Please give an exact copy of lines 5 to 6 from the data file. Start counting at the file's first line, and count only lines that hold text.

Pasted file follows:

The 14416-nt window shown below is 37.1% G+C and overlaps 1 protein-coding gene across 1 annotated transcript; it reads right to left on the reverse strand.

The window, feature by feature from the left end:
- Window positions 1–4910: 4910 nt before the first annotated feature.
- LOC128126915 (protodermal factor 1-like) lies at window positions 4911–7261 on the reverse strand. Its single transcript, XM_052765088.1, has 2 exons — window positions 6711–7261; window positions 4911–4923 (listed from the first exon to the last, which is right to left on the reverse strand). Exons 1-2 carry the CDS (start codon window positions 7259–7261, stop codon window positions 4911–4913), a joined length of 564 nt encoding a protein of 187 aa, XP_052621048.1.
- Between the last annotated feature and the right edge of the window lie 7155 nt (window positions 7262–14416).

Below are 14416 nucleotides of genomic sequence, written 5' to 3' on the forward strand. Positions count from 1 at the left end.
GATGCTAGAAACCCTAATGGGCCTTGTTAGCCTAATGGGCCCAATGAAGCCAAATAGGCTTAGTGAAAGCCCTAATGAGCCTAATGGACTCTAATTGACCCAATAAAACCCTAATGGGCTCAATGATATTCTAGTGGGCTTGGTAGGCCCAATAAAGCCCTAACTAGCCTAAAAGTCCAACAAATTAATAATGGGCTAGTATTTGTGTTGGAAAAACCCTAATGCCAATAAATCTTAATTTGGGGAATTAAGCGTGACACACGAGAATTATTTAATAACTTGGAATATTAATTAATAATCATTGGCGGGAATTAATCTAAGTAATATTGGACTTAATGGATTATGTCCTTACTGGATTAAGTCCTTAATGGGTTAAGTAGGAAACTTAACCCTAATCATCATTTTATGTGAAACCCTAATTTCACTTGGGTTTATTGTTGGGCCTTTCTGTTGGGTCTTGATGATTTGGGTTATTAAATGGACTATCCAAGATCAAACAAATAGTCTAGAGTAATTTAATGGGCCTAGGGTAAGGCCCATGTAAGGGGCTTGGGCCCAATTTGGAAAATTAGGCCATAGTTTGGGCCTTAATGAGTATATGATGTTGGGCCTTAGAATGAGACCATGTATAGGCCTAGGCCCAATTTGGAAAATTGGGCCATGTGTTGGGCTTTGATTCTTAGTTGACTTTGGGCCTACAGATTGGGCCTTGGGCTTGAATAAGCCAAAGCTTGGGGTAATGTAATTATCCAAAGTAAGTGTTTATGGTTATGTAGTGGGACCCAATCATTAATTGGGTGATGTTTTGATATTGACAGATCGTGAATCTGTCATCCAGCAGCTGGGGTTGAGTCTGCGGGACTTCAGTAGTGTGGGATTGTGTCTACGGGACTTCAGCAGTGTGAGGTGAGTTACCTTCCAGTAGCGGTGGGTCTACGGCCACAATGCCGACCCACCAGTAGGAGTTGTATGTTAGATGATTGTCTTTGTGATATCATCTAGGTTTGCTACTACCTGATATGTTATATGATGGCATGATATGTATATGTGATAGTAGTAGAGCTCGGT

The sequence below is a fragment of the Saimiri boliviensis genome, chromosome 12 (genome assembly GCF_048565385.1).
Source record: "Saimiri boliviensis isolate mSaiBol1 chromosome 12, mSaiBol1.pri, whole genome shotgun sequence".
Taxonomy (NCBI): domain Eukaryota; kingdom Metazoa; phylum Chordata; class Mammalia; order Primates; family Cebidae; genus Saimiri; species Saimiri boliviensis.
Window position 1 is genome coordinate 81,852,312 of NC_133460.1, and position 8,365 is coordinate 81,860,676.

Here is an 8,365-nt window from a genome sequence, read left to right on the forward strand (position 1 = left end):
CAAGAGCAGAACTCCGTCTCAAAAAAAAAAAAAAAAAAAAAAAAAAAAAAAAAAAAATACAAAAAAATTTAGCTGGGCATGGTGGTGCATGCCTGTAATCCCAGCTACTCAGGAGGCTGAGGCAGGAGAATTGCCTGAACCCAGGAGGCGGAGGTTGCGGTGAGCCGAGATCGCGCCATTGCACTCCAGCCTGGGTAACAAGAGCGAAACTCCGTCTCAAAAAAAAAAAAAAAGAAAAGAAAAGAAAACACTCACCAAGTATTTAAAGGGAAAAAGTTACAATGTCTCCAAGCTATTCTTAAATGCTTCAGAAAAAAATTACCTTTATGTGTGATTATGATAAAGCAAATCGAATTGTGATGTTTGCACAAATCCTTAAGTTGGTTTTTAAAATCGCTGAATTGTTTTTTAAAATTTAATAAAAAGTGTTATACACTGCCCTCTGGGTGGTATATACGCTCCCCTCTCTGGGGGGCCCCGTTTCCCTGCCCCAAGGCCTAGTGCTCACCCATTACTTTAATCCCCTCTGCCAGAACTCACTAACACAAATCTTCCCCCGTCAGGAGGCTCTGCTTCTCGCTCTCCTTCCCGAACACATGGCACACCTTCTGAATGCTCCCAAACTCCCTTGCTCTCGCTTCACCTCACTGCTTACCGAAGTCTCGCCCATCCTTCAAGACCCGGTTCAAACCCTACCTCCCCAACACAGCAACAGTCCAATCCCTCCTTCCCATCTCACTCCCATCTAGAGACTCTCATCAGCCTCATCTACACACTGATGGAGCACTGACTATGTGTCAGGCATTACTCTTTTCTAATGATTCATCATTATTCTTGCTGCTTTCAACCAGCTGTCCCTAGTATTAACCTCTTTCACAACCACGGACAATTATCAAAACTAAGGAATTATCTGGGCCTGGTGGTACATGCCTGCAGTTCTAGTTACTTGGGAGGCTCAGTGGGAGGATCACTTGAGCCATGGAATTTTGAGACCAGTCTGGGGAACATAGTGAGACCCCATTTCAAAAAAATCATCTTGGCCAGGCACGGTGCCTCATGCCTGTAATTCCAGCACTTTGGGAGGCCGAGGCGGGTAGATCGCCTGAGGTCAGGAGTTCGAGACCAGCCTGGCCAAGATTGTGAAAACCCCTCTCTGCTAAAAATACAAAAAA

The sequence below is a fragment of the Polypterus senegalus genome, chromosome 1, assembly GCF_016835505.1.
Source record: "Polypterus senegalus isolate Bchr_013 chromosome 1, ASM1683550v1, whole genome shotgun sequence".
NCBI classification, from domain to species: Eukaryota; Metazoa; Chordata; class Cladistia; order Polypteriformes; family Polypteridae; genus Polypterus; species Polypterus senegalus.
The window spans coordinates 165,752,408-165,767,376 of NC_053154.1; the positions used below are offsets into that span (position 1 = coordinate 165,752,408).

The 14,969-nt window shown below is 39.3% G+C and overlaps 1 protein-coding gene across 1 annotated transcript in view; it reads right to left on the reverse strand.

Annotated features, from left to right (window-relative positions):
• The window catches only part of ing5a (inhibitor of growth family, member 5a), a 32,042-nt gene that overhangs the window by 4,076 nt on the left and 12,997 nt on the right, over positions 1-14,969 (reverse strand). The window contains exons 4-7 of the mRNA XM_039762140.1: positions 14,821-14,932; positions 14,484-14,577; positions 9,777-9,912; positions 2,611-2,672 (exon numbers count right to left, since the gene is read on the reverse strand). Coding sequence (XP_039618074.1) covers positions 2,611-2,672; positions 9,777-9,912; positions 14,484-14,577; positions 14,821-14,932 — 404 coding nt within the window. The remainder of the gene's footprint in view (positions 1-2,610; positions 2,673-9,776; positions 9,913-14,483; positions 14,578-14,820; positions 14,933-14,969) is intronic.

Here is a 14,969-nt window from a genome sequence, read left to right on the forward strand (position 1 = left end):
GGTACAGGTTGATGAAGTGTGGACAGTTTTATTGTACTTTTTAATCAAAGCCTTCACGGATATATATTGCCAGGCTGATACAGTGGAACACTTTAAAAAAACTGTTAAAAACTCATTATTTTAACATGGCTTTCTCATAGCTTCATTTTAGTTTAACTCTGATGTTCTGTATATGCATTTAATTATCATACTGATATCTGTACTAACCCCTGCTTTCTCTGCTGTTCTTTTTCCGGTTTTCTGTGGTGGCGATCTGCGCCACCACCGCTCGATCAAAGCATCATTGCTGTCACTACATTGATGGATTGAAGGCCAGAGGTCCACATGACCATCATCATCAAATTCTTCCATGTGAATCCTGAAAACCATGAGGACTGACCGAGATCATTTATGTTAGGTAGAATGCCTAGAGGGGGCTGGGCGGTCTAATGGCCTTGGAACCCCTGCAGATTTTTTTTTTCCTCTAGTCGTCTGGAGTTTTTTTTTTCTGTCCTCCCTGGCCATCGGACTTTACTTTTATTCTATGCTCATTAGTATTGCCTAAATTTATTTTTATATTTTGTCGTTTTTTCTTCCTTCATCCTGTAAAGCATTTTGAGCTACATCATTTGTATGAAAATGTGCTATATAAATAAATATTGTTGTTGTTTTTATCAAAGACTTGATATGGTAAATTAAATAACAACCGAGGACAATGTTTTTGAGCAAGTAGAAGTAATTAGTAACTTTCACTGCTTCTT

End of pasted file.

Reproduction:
- Between the last annotated feature and the right edge of the window lie 7155 nt (window positions 7262–14416).

Below are 14416 nucleotides of genomic sequence, written 5' to 3' on the forward strand. Positions count from 1 at the left end.